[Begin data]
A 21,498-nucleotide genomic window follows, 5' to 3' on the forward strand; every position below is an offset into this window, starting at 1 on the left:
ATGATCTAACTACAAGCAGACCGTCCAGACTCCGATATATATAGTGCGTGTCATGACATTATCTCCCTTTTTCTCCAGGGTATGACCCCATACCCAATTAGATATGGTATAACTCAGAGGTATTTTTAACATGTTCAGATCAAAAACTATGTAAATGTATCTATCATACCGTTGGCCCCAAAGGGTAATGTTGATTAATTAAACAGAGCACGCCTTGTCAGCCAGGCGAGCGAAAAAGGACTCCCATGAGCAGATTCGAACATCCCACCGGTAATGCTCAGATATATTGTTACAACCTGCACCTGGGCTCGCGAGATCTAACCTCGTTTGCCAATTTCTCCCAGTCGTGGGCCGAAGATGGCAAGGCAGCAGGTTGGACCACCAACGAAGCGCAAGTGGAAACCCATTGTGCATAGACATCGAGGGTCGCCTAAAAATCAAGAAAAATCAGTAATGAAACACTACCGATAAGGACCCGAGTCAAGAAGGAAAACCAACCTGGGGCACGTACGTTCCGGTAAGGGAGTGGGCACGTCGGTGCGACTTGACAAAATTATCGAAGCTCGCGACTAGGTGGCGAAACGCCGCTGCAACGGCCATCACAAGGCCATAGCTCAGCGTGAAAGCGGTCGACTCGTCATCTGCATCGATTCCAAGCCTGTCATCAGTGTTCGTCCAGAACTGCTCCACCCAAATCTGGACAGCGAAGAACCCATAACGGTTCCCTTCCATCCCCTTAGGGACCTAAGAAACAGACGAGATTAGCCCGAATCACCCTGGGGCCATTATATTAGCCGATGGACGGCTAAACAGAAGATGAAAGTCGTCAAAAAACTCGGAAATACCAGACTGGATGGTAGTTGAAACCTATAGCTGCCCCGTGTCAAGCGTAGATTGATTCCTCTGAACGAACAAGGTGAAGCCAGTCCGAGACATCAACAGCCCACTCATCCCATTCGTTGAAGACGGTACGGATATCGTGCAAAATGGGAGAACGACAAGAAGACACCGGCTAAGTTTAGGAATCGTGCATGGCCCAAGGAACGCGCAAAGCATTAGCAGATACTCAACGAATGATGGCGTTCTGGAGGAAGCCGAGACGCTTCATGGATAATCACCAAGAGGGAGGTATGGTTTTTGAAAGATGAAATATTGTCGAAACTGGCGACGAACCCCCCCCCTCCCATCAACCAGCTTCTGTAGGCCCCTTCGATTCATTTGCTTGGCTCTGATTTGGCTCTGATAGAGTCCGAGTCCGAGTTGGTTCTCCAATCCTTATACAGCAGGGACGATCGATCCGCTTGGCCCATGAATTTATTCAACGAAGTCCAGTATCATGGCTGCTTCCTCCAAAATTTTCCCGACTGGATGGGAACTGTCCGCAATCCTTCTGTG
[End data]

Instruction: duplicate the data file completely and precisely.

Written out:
A 21,498-nucleotide genomic window follows, 5' to 3' on the forward strand; every position below is an offset into this window, starting at 1 on the left:
ATGATCTAACTACAAGCAGACCGTCCAGACTCCGATATATATAGTGCGTGTCATGACATTATCTCCCTTTTTCTCCAGGGTATGACCCCATACCCAATTAGATATGGTATAACTCAGAGGTATTTTTAACATGTTCAGATCAAAAACTATGTAAATGTATCTATCATACCGTTGGCCCCAAAGGGTAATGTTGATTAATTAAACAGAGCACGCCTTGTCAGCCAGGCGAGCGAAAAAGGACTCCCATGAGCAGATTCGAACATCCCACCGGTAATGCTCAGATATATTGTTACAACCTGCACCTGGGCTCGCGAGATCTAACCTCGTTTGCCAATTTCTCCCAGTCGTGGGCCGAAGATGGCAAGGCAGCAGGTTGGACCACCAACGAAGCGCAAGTGGAAACCCATTGTGCATAGACATCGAGGGTCGCCTAAAAATCAAGAAAAATCAGTAATGAAACACTACCGATAAGGACCCGAGTCAAGAAGGAAAACCAACCTGGGGCACGTACGTTCCGGTAAGGGAGTGGGCACGTCGGTGCGACTTGACAAAATTATCGAAGCTCGCGACTAGGTGGCGAAACGCCGCTGCAACGGCCATCACAAGGCCATAGCTCAGCGTGAAAGCGGTCGACTCGTCATCTGCATCGATTCCAAGCCTGTCATCAGTGTTCGTCCAGAACTGCTCCACCCAAATCTGGACAGCGAAGAACCCATAACGGTTCCCTTCCATCCCCTTAGGGACCTAAGAAACAGACGAGATTAGCCCGAATCACCCTGGGGCCATTATATTAGCCGATGGACGGCTAAACAGAAGATGAAAGTCGTCAAAAAACTCGGAAATACCAGACTGGATGGTAGTTGAAACCTATAGCTGCCCCGTGTCAAGCGTAGATTGATTCCTCTGAACGAACAAGGTGAAGCCAGTCCGAGACATCAACAGCCCACTCATCCCATTCGTTGAAGACGGTACGGATATCGTGCAAAATGGGAGAACGACAAGAAGACACCGGCTAAGTTTAGGAATCGTGCATGGCCCAAGGAACGCGCAAAGCATTAGCAGATACTCAACGAATGATGGCGTTCTGGAGGAAGCCGAGACGCTTCATGGATAATCACCAAGAGGGAGGTATGGTTTTTGAAAGATGAAATATTGTCGAAACTGGCGACGAACCCCCCCCCTCCCATCAACCAGCTTCTGTAGGCCCCTTCGATTCATTTGCTTGGCTCTGATTTGGCTCTGATAGAGTCCGAGTCCGAGTTGGTTCTCCAATCCTTATACAGCAGGGACGATCGATCCGCTTGGCCCATGAATTTATTCAACGAAGTCCAGTATCATGGCTGCTTCCTCCAAAATTTTCCCGACTGGATGGGAACTGTCCGCAATCCTTCTGTG